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Dry Turtles! Florida Keys and the Dry Tortugas

     My Sweetie and I recently made a trip to the Florida Keys----including the Dry Tortugas National Park.  A single blog post can not possibly cover all the things we did, but I do want to do at least two or three posts on some of the more impressive aspects of the trip.  Other details will likely come out in comments and/or Wordless Wednesday pictures in the future.

Approaching Fort Jefferson by water

     Perhaps the most impressive aspect of the trip was our visit to the Dry Tortugas.  I am by no means a “historian” and have little interest in merely recapping the small bits of information imparted to us by our guide for the day.  There are lots of resources one can find on the Internet or in the Library that can go into more meaningful detail than I could ever do in a blog.  While I find the history of these places fascinating, it is how they fit into current information and how they are useful to us today that I find interesting.  This post will set the stage for a post to come later---perhaps tomorrow. Each picture will have additional information if you run your cursor over it.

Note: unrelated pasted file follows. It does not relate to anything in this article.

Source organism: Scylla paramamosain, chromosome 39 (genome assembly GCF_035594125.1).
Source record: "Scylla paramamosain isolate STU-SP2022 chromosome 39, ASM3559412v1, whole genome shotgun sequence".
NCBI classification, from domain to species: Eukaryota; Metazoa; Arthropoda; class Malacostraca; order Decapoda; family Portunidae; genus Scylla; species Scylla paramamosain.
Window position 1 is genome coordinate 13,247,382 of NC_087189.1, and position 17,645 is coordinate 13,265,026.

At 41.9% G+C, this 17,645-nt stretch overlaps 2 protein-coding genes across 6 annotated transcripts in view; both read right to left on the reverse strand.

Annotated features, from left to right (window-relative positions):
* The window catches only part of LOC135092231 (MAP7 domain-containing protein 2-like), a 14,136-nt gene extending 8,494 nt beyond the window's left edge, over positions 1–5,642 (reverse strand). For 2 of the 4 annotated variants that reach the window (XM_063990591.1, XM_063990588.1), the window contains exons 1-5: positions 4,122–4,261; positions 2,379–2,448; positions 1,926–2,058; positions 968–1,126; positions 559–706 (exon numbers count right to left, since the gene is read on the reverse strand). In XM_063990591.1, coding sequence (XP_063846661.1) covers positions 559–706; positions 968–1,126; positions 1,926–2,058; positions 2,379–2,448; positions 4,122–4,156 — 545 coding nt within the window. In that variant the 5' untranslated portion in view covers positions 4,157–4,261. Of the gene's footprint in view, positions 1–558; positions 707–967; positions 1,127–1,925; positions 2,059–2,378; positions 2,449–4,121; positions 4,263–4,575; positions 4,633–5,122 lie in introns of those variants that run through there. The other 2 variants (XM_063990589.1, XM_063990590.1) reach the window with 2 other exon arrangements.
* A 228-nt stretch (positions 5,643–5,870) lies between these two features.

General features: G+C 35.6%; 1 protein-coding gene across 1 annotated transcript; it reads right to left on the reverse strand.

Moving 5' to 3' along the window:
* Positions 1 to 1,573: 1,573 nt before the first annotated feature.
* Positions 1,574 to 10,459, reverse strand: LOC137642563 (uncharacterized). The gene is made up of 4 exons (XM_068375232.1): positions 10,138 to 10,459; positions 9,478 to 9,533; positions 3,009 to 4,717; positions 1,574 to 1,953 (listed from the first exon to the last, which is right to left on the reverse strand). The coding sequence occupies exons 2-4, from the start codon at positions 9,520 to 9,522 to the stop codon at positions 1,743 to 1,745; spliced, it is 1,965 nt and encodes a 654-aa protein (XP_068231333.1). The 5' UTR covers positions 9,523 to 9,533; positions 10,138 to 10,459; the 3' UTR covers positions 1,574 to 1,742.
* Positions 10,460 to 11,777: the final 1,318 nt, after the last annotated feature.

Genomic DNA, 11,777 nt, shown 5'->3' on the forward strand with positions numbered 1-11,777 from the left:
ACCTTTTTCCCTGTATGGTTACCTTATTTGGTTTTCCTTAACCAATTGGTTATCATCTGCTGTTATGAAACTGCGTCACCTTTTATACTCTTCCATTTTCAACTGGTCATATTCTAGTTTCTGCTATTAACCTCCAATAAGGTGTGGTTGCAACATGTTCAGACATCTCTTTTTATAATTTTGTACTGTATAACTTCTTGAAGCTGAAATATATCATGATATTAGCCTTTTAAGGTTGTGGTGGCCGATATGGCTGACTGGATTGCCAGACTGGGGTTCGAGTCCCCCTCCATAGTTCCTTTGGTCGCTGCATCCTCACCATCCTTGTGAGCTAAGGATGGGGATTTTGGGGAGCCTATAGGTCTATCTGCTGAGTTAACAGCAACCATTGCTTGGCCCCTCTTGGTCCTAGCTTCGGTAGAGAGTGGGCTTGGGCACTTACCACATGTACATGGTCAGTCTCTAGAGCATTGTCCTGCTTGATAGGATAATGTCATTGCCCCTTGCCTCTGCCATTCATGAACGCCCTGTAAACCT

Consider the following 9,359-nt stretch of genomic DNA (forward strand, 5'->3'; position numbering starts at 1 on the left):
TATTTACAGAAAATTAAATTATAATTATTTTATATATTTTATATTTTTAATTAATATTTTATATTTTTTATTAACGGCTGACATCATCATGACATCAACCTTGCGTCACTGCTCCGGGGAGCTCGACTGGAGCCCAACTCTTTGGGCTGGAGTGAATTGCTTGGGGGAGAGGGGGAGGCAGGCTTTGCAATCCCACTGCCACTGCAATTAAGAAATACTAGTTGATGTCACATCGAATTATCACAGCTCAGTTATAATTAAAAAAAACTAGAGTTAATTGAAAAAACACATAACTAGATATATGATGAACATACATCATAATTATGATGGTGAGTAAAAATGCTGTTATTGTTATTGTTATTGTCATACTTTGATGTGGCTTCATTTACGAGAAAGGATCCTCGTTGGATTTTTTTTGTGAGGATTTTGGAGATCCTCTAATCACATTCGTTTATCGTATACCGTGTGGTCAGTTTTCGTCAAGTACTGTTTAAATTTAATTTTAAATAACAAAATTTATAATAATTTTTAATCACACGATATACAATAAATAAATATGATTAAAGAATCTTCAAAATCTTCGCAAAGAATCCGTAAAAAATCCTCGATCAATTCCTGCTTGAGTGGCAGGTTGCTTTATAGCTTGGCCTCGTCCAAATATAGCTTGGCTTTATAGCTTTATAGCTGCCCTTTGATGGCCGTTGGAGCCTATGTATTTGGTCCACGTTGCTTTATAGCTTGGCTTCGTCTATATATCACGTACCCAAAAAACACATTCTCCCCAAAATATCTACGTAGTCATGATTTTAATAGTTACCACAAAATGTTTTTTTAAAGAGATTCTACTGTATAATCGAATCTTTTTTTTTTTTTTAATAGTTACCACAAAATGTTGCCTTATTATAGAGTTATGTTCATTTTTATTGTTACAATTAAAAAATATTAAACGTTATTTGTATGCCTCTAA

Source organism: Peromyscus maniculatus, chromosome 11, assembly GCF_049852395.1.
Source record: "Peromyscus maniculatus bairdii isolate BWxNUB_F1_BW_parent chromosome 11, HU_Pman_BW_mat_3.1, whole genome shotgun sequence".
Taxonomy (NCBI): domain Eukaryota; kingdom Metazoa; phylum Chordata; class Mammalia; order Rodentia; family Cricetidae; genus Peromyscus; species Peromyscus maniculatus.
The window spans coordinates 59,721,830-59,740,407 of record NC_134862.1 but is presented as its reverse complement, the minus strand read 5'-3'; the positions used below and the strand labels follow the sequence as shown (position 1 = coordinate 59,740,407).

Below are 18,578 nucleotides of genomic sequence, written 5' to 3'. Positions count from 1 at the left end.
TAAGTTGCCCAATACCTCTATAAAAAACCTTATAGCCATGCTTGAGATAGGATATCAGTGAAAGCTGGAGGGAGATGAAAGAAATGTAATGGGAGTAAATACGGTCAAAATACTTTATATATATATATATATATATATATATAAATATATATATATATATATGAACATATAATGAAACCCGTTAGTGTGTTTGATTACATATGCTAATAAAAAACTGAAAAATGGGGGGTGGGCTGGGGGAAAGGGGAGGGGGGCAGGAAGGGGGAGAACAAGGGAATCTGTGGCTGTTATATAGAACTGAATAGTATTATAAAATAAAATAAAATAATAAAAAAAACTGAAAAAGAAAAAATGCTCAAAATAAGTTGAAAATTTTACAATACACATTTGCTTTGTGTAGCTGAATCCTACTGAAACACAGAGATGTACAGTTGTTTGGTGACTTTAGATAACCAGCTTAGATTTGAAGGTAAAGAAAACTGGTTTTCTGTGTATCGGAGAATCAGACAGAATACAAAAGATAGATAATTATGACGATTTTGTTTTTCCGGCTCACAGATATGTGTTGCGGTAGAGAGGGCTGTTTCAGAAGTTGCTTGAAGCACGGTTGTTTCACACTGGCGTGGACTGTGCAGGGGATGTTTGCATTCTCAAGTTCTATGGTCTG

In a “coconut-shell,” the Reader’s Digest version of the Cliff Notes of the Fort is that construction on the Fort----known as Fort Jefferson----began in 1846 and took 30 years to build----but was never actually completed as designed.  Designed to house 4000 soldiers it never had more than around 2000.  No cannons were ever fired outside of practice rounds.  The fort's biggest guns could throw a 242 lb ball of iron 3 miles.  Surely any wooden ship would think the sky was falling.  The fort was designed to function as a support facility to provide supplies for naval ships that could control the gulf.  So even though the fort itself never saw action it was hugely successful as a support facility for the ships that did.  The fort itself took so long to build that its smooth bore cannon were outdated by newer technology before it could be completed.  Working conditions were horrible with yellow fever running rampant and no knowledge of what caused it.

     Anyone that has ever been to the Florida Keys knows how hot and muggy it can get.  Now add to that, building a brick fort in the hot sun with your clothing being made of a type of crude wool popular with the army----winter or summer.  Oh and did I mention “winter” is really just a designation on a calendar as opposed to an actual event?  Oh and did I mention the mosquitoes?

     My guess is that no one involved in the tedious business of moving the tons of granite and slate used in the floors throughout the prison could have ever in their wildest fever induced dreams foreseen the bikini clad snorkelers encircling the island today.  These could not have been happy times for anyone at the fort and “paradise” would not have been a prominent word on the enlistment brochures at the army recruiting stations of the day.